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Telecommunications giant and Vodafone parent company TPG has issued a warning saying that the implications of telcos being classed as critical infrastructure under the Security of Critical Infrastructure Act (SOCI) could add unnecessary regulatory strain rather than promote accountability.
Home Affairs and Cyber Security Minister Clare O’Neil announced the potential change in legislation yesterday (14 November), which, if passed, would require telcos to meet certain obligations such as having risk management plans, registering critical infrastructure assets and reporting cyber incidents.
The news came following an almost full-day outage from Optus, just over a year after it suffered one of the largest cyber attacks ever seen by the nation.
“There’s no question in my mind that when we came to government, telcos weren’t being properly regulated,” said Minister O’Neil in an interview with ABC’s AM current affairs.
“They should always have been subject to strict cyber requirements.
“We are setting tough new laws for our telecommunications companies to make sure that these companies are properly protecting the cyber security of Australian citizens and their data.”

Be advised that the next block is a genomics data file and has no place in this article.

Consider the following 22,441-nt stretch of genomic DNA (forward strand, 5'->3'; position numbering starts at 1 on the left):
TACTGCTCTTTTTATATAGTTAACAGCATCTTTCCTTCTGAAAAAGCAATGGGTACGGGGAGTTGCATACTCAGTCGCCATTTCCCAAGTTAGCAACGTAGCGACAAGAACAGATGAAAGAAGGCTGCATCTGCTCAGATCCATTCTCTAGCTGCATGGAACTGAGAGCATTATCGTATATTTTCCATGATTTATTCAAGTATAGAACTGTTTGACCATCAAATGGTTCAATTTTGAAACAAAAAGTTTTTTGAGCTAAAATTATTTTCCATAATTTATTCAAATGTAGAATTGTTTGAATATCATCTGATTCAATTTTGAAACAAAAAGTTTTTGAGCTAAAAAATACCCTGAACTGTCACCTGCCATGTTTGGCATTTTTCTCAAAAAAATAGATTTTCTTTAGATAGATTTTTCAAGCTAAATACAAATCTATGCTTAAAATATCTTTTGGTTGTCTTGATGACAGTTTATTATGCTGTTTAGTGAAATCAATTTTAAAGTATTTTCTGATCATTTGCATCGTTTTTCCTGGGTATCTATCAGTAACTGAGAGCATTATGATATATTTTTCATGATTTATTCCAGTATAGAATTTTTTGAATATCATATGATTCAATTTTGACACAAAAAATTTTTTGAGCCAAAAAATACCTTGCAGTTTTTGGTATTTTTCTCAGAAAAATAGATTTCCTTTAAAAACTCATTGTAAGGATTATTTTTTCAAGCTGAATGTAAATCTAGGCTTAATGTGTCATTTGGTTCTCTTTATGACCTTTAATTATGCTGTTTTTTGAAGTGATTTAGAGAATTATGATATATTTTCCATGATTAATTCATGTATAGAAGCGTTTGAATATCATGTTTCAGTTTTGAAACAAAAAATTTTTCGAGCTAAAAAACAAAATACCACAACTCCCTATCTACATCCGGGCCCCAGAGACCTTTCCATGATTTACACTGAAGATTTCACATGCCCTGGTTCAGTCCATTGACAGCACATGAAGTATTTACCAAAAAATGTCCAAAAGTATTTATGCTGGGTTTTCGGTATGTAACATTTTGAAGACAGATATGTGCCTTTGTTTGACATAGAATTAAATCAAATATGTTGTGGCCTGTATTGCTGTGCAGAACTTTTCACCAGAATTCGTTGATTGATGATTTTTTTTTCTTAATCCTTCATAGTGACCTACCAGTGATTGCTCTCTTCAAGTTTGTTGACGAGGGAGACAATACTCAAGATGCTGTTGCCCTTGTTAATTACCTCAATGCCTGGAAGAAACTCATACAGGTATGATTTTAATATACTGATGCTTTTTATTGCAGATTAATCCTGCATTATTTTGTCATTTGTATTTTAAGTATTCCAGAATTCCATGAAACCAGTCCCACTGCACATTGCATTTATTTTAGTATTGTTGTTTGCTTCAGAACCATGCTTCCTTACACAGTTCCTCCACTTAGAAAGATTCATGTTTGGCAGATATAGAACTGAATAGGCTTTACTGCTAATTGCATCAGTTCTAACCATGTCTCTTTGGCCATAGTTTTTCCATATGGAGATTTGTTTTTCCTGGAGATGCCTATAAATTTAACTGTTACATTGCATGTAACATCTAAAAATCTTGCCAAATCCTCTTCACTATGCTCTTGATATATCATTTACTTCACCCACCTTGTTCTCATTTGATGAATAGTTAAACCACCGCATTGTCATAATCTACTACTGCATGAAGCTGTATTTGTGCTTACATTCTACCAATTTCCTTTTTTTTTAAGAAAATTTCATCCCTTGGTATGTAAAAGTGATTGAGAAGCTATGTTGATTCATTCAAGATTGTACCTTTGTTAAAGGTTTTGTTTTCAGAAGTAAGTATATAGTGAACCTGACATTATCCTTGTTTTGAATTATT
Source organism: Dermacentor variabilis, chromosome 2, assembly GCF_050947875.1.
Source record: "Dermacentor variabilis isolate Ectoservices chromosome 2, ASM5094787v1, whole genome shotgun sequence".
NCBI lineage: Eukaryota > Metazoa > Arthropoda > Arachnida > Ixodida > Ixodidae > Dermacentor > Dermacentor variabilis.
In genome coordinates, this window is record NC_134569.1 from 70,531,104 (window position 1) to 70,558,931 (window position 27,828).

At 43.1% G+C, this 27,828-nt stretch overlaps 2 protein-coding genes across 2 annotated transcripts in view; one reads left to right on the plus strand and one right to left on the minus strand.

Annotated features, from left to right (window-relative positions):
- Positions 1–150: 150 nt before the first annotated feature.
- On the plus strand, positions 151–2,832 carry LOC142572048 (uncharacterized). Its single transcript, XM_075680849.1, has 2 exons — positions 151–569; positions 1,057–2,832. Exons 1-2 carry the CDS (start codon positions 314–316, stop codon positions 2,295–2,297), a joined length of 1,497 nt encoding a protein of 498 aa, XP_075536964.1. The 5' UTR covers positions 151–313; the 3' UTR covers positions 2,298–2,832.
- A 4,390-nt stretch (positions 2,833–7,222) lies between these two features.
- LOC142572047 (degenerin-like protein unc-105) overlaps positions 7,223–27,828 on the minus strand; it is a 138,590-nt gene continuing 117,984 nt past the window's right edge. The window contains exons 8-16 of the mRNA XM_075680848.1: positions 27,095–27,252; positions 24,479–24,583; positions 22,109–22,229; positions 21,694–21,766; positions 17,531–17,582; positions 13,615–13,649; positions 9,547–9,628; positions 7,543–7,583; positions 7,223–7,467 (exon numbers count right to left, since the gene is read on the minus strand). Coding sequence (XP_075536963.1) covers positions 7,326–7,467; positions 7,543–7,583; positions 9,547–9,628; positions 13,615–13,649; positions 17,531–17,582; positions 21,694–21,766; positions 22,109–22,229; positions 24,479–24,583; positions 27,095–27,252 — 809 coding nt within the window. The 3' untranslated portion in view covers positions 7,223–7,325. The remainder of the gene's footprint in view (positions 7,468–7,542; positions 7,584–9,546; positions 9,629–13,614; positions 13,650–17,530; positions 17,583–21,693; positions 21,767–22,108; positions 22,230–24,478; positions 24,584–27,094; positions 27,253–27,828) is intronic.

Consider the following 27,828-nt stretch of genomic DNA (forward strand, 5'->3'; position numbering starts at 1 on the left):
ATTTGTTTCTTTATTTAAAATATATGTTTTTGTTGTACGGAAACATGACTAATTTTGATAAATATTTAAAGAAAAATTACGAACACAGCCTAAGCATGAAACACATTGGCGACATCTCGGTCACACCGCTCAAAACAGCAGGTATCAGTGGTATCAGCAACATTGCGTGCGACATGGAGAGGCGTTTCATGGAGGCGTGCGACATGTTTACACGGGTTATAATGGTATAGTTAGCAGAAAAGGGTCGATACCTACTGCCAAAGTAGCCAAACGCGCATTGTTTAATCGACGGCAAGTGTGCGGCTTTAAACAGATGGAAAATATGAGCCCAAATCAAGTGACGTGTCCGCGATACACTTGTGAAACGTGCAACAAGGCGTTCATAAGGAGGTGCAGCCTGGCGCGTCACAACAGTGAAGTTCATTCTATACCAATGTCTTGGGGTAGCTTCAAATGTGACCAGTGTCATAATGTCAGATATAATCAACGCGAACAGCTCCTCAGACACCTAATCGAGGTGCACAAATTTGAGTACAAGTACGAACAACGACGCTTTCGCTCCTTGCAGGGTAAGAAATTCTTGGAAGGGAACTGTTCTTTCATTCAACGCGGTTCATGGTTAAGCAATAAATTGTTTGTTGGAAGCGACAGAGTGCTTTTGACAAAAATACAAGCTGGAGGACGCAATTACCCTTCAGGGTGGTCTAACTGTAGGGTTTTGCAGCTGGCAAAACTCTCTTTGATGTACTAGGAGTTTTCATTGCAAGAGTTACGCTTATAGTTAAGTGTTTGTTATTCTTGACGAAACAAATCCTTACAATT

Following the news, TPG has warned that the changes may miss the mark on keeping organisations accountable and instead prove to be a superfluous bureaucratic hurdle.
“TPG Telecom … has been working with the government on streamlining the various legislative tools overseeing the nation’s critical communications infrastructure,” said a TPG spokesperson via The Australian.
“While it is always important to collaborate on matters of national security, we need to ensure any changes promote accountability without adding unnecessary regulatory burdens.”
On the other hand, other telcos have supported the decision, including Optus, whose recent incidents spurred the push for legislative change.
“Optus supports the announcement from government and appreciates the ongoing consultation with industry about the security of critical infrastructure,” it said.
Telstra, the country’s largest telco, with almost two-thirds (60 per cent) of the nation’s business and government broadband market share, has also expressed its support for the SOCI inclusion.
“Securing our nation requires all of us to do our part – government, business and individuals – and it is a key part of Telstra’s strategy,” the company said.
“Telstra has worked closely with the government as it develops its Cyber Security Strategy and associated reforms to critical infrastructure legislation.
“Strengthening of critical infrastructure security helps to safeguard Australians from cyber incidents, and we welcome the government’s proposal to streamline obligations and remove duplication between the TSSR (Telecommunications Sector Security Reforms) and SOCI (Security of Critical Infrastructure Act) Telecommunications Risk Management Program.”
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